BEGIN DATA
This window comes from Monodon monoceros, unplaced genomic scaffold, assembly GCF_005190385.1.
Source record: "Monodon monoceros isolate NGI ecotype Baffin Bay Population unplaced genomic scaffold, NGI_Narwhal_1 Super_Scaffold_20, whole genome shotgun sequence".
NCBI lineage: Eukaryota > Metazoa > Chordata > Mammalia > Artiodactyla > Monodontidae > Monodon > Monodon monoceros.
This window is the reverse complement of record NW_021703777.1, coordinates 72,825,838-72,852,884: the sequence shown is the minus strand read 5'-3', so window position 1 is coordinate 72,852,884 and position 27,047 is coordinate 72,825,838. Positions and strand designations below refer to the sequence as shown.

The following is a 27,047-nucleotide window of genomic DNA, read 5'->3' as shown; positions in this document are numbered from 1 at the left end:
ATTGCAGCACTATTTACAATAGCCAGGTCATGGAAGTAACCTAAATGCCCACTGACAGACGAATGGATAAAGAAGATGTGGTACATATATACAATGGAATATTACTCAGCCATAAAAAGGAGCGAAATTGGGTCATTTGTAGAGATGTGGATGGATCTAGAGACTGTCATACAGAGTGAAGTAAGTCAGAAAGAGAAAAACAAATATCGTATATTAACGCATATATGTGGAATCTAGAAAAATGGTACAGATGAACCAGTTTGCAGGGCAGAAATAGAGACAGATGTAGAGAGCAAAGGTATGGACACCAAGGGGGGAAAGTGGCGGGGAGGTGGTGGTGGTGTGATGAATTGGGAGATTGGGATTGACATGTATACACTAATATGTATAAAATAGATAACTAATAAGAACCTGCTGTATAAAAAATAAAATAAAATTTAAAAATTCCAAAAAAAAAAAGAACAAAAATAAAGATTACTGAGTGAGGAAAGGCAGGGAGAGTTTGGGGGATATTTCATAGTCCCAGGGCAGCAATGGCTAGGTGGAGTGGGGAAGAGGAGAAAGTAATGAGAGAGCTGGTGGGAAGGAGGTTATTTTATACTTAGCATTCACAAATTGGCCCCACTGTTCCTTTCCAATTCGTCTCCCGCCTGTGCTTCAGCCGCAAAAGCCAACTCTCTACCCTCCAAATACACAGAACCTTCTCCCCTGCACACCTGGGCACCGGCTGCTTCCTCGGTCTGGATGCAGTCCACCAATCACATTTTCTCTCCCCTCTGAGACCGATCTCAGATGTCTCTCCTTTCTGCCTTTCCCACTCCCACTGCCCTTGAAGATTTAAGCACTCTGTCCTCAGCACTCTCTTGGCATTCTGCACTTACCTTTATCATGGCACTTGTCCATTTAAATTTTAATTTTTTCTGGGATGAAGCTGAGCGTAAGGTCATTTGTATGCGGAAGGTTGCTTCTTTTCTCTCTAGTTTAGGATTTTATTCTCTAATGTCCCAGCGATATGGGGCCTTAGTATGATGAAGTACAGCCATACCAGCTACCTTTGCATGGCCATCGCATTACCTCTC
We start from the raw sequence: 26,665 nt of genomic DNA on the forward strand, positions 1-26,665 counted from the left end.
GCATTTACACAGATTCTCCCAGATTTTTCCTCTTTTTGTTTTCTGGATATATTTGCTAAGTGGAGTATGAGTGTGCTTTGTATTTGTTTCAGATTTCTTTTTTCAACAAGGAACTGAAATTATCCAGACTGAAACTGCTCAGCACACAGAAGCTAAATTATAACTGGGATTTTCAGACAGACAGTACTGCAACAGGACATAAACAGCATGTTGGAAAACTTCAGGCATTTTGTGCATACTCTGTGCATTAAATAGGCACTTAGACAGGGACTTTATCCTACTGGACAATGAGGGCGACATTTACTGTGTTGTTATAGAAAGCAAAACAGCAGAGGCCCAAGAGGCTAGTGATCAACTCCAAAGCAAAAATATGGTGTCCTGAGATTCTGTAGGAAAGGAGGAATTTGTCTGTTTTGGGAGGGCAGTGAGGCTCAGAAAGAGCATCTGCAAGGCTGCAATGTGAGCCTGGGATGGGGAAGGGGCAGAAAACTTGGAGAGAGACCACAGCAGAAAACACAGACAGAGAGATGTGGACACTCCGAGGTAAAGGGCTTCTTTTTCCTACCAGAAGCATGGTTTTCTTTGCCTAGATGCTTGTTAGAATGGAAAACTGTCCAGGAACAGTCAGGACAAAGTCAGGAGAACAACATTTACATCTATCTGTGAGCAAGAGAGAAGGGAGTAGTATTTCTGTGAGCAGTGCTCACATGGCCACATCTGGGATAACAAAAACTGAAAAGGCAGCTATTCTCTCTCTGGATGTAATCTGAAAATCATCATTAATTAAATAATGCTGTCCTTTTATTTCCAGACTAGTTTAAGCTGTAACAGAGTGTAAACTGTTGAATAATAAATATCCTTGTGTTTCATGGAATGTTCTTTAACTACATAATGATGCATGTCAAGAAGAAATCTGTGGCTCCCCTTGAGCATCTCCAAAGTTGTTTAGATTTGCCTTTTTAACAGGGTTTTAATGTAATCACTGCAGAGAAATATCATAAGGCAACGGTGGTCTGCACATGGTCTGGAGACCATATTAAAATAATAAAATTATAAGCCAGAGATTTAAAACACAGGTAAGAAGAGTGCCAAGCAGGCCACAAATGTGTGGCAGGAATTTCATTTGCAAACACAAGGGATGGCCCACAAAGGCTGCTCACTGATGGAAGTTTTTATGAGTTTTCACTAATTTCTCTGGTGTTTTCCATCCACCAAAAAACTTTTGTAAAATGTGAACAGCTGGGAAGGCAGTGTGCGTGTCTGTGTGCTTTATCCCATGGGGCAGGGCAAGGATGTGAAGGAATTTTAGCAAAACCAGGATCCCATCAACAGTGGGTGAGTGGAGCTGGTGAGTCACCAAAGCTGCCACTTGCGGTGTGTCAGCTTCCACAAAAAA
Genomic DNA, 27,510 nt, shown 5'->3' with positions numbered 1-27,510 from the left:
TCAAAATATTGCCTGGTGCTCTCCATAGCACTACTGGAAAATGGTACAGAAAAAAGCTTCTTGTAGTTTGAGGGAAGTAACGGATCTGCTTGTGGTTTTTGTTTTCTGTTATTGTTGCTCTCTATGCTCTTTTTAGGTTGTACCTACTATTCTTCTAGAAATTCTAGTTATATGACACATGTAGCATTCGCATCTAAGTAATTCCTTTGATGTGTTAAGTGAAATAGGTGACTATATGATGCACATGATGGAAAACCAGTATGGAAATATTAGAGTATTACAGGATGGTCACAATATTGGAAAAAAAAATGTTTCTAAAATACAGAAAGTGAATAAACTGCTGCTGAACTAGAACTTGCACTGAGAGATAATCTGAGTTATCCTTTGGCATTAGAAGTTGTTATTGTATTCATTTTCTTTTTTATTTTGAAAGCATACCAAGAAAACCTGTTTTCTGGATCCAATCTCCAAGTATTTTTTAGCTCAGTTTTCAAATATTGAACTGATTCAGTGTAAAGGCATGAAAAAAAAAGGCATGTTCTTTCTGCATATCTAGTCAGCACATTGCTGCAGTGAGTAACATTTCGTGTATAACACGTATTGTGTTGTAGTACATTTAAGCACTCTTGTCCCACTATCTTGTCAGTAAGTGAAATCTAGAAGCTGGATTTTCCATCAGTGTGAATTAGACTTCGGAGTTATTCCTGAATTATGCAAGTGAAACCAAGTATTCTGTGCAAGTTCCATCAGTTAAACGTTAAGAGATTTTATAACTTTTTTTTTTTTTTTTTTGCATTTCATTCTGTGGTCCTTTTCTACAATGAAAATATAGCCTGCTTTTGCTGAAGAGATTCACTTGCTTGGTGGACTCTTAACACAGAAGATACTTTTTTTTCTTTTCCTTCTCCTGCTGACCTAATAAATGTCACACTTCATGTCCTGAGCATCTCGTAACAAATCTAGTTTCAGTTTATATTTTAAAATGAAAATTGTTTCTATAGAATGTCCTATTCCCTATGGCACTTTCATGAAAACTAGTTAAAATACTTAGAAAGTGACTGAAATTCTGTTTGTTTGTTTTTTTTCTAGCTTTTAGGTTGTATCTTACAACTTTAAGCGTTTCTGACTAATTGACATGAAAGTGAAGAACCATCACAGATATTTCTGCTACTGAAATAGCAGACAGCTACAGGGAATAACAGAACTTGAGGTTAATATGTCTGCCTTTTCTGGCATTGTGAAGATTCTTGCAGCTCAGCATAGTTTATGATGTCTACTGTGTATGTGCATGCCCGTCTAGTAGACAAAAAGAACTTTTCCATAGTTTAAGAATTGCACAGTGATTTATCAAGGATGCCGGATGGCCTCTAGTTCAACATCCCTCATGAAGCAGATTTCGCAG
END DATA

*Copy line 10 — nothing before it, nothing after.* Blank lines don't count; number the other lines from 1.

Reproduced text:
TCAAAATATTGCCTGGTGCTCTCCATAGCACTACTGGAAAATGGTACAGAAAAAAGCTTCTTGTAGTTTGAGGGAAGTAACGGATCTGCTTGTGGTTTTTGTTTTCTGTTATTGTTGCTCTCTATGCTCTTTTTAGGTTGTACCTACTATTCTTCTAGAAATTCTAGTTATATGACACATGTAGCATTCGCATCTAAGTAATTCCTTTGATGTGTTAAGTGAAATAGGTGACTATATGATGCACATGATGGAAAACCAGTATGGAAATATTAGAGTATTACAGGATGGTCACAATATTGGAAAAAAAAATGTTTCTAAAATACAGAAAGTGAATAAACTGCTGCTGAACTAGAACTTGCACTGAGAGATAATCTGAGTTATCCTTTGGCATTAGAAGTTGTTATTGTATTCATTTTCTTTTTTATTTTGAAAGCATACCAAGAAAACCTGTTTTCTGGATCCAATCTCCAAGTATTTTTTAGCTCAGTTTTCAAATATTGAACTGATTCAGTGTAAAGGCATGAAAAAAAAAGGCATGTTCTTTCTGCATATCTAGTCAGCACATTGCTGCAGTGAGTAACATTTCGTGTATAACACGTATTGTGTTGTAGTACATTTAAGCACTCTTGTCCCACTATCTTGTCAGTAAGTGAAATCTAGAAGCTGGATTTTCCATCAGTGTGAATTAGACTTCGGAGTTATTCCTGAATTATGCAAGTGAAACCAAGTATTCTGTGCAAGTTCCATCAGTTAAACGTTAAGAGATTTTATAACTTTTTTTTTTTTTTTTTTGCATTTCATTCTGTGGTCCTTTTCTACAATGAAAATATAGCCTGCTTTTGCTGAAGAGATTCACTTGCTTGGTGGACTCTTAACACAGAAGATACTTTTTTTTCTTTTCCTTCTCCTGCTGACCTAATAAATGTCACACTTCATGTCCTGAGCATCTCGTAACAAATCTAGTTTCAGTTTATATTTTAAAATGAAAATTGTTTCTATAGAATGTCCTATTCCCTATGGCACTTTCATGAAAACTAGTTAAAATACTTAGAAAGTGACTGAAATTCTGTTTGTTTGTTTTTTTTCTAGCTTTTAGGTTGTATCTTACAACTTTAAGCGTTTCTGACTAATTGACATGAAAGTGAAGAACCATCACAGATATTTCTGCTACTGAAATAGCAGACAGCTACAGGGAATAACAGAACTTGAGGTTAATATGTCTGCCTTTTCTGGCATTGTGAAGATTCTTGCAGCTCAGCATAGTTTATGATGTCTACTGTGTATGTGCATGCCCGTCTAGTAGACAAAAAGAACTTTTCCATAGTTTAAGAATTGCACAGTGATTTATCAAGGATGCCGGATGGCCTCTAGTTCAACATCCCTCATGAAGCAGATTTCGCAG